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Thoughts of an old Seinfeld episode have led to a project connecting Scullin residents this lockdown.
Inspiration famously comes in all forms. For Scullin resident Jim Sharrock, when lockdown 2.0 hit Canberra the keen gardener found himself thinking about how to help his community stay occupied outdoors.
Jim’s mind wandered to an old Seinfeld episode where Kramer adopts a stretch of highway. From there, it was just a leap (or two!) to his local shops, where the perfect community project was waiting, and lockdown was the ideal time to kick it off.
He reached out to the Scullin Community Group with a proposal:
“Why don’t we ask households to ‘adopt-a-plot’ of flowers or plants around the shops? They can plant, weed and mulch them year-round.”
Adele Sinclair, the community group’s Green Spaces coordinator and vice-president, loved the concept.
Over the last 15 months and with support of the ACT Government’s Adopt-A-Park project and last year’s Floriade Reimagined, she’s coordinated residents to plant 1200 trees, scrubs and flowers across Scullin through seven gardening bees (five more events are planned for the next 12 months).
Lockdown has temporarily curtailed formal events, but Adele could see how residents could look after their adopted plot in their daily recreational time during lockdown whilst complying with current COVID restrictions.
Within days, the Scullin community swung into action. Jim called for interest on Scullin’s 800+ member Facebook group; all 24 plots were snapped up within days. He set to work making a map, labelling plot numbers and making temporary signs with household names on each (wooden replacements are on the way via new Scullin resident Joanna Bindi).
Adele calculated volumes of plants and mulch, and put in some online orders for gardeners to collect contactless from Jim’s driveway on their daily walks. She then worked with the Scullin Community Group committee to reallocate $1500 of grant funding from community events cancelled due to lockdown to the garden project.
It’s been money well spent. Already, the new plot owners are out there getting their beds ready: mowing, mulching, weeding, preparing soil for new plants and remediating some “less loved” sections. Twelve garden plots feature in the courtyard of the Scullin shops, complementing the large wildlife mural and wicking beds organised by the group in 2019. Another 12 plots are scattered nearby, after being originally planted during Floriade Reimagined by residents in 2020.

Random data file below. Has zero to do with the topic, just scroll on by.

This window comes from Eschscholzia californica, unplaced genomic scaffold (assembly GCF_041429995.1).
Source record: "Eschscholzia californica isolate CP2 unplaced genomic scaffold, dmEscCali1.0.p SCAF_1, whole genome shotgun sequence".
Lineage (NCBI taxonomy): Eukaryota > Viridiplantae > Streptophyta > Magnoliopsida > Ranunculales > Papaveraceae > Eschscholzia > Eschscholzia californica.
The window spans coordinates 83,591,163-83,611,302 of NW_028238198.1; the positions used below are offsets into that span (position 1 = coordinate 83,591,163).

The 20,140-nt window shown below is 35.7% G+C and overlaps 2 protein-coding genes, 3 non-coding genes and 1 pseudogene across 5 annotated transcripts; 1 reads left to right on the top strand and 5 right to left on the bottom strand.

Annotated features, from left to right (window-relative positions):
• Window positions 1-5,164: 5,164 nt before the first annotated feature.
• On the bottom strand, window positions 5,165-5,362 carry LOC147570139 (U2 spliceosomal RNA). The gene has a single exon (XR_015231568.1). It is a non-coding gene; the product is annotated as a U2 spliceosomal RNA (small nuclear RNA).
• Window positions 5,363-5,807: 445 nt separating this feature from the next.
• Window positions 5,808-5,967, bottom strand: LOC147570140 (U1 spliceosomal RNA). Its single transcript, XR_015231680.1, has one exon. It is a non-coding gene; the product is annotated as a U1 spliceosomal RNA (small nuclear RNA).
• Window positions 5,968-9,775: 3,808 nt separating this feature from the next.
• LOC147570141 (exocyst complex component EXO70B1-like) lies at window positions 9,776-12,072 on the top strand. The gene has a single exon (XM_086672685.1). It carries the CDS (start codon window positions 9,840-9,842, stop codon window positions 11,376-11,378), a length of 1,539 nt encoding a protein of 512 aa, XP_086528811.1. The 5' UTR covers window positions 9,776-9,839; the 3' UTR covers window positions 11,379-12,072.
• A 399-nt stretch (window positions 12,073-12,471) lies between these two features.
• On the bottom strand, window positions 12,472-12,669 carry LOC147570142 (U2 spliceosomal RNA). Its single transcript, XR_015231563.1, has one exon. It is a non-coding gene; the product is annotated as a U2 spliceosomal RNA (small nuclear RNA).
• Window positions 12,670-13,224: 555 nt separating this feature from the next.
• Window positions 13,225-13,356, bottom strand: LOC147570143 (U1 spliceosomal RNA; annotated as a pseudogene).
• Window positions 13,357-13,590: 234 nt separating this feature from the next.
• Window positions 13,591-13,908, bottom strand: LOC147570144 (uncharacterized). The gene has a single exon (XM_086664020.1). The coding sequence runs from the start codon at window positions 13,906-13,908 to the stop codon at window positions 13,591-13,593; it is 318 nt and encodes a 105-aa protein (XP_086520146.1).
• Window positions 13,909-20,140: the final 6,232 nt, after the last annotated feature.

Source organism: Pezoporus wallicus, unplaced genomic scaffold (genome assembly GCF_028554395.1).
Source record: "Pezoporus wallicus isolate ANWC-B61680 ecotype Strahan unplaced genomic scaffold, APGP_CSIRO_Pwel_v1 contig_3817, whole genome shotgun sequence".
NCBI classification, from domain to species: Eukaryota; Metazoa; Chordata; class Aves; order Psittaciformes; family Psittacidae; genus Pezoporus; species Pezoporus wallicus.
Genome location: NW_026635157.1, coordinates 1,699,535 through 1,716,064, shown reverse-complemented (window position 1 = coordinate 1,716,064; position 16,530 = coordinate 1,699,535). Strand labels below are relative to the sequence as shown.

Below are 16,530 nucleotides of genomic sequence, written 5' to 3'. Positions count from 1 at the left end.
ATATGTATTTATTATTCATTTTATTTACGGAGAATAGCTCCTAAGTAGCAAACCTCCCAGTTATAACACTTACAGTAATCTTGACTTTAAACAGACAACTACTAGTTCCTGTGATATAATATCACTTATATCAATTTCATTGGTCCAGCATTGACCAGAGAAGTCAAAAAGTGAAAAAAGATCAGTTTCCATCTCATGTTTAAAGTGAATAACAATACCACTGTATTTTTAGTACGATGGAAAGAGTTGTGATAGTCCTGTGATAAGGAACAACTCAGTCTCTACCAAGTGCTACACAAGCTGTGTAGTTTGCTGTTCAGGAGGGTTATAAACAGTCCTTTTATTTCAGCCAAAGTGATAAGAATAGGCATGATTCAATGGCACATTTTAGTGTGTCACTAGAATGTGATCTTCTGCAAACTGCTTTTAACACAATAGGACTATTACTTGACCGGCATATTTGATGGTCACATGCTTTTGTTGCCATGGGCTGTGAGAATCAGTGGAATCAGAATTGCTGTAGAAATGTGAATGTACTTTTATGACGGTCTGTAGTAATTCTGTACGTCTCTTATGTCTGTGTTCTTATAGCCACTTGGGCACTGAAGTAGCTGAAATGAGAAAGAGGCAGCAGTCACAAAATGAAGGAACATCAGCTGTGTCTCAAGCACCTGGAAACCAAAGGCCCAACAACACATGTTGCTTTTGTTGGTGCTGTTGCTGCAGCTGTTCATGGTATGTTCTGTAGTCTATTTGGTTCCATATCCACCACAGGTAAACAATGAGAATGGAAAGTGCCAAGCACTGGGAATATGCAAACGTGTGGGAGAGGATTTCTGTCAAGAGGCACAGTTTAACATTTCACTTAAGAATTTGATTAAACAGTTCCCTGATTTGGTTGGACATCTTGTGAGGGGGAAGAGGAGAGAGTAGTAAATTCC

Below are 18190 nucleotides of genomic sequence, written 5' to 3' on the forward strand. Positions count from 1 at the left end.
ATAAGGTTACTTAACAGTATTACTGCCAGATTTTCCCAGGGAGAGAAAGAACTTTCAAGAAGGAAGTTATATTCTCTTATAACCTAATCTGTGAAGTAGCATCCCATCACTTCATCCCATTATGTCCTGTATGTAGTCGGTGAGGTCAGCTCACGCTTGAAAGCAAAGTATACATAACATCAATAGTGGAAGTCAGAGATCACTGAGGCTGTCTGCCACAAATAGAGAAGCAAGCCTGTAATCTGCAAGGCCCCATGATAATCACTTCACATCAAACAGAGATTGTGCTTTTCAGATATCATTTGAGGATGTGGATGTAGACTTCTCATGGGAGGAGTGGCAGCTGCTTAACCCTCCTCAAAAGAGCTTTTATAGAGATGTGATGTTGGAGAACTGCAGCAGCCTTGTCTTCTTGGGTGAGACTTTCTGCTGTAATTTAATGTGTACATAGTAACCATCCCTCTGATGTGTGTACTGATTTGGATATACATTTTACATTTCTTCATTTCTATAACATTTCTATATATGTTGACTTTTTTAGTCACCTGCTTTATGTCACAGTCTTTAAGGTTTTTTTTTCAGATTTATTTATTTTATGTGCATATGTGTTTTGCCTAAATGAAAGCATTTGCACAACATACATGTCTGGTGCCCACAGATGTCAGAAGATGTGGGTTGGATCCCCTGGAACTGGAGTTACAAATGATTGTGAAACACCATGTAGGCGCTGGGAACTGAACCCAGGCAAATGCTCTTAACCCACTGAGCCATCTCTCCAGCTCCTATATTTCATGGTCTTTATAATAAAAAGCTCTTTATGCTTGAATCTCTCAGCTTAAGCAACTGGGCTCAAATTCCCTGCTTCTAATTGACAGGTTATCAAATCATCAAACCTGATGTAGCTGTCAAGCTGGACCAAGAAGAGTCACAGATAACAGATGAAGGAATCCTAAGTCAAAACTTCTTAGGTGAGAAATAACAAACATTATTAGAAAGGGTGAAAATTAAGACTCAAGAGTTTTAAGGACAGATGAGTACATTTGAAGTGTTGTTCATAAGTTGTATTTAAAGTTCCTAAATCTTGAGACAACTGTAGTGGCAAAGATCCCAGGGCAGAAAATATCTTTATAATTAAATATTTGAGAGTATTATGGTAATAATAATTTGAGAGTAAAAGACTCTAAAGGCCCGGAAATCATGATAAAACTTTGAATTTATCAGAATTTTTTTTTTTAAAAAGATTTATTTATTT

Jazzy Dhoria was one resident who spent a day planting tulips and annuals like petunias and pansies last year. She jumped at the chance to adopt her own slice of Scullin plant life.
“I saw how it drew people to the shops. Flowers and plants have that effect,” she says.
Jazzy and her husband will be nurturing their plot through lockdown and beyond.
“We’ve adopted a tulip garden and a courtyard bed. It’s nice for people walking Scullin during lockdown to view the flowers and plants on their walks,” she says.
As every gardener knows, planting is an all-ages activity.
Nicole Sadlier, 45, will be gardening her plot with her 7-year-old son, loves the idea of investing in both the people and the physical landscape within her community while helping her son feel connected to his local environment.
“It makes me feel proud to be part of the Scullin community and gives me a little happy buzz each time I walk past the gardens. Plus, I feel more connected to others when I do something in a public space. Even during COVID lockdown, people walk past and there’s passing conversations and a positive vibe,” says Nicole.
The plots are also providing renters additional chances to get their thumbs green. Cass du Boulay and her 6-year-old Mia are enjoying mother-daughter time at their plot.
“We moved to Scullin 18 months ago in a rental thinking it was move until we bought a place of our own. We love the community here and are now trying to buy here,” she says.
Like Nicole, Cass and Jazzy, Jocelyn Vasey and her husband Dennis Flannery both age 70, value the connection to community during lockdown.
Jocelyn has been a regular volunteer with the Scullin Community Group since it began in 2018. She staffed the till at their former community-run store the Scullin Traders, supports the group’s regular Bunnings BBQs, and gets involved in a range of volunteer tasks.
“We have met a wonderful range of community members through involvement in Scullin Community Group activities. Adopting a garden bed is one thing we can do safely during lockdown that also looks forward – there’ll be a time when our community can come together again in a space that is nurtured by the people who value it,” she says.
As Scullin residents continue to work together on their green spaces, the project is also proof of how something as simple as plants can help all #KenBehrens.
“Just seeing people’s names on the garden beds makes me feel closer to the people who make up our community. A feeling of connection is so important right now,” says Nicole.
Feature image: Mia Du Boulay working on their family garden plot. Credit: Cass du Boulay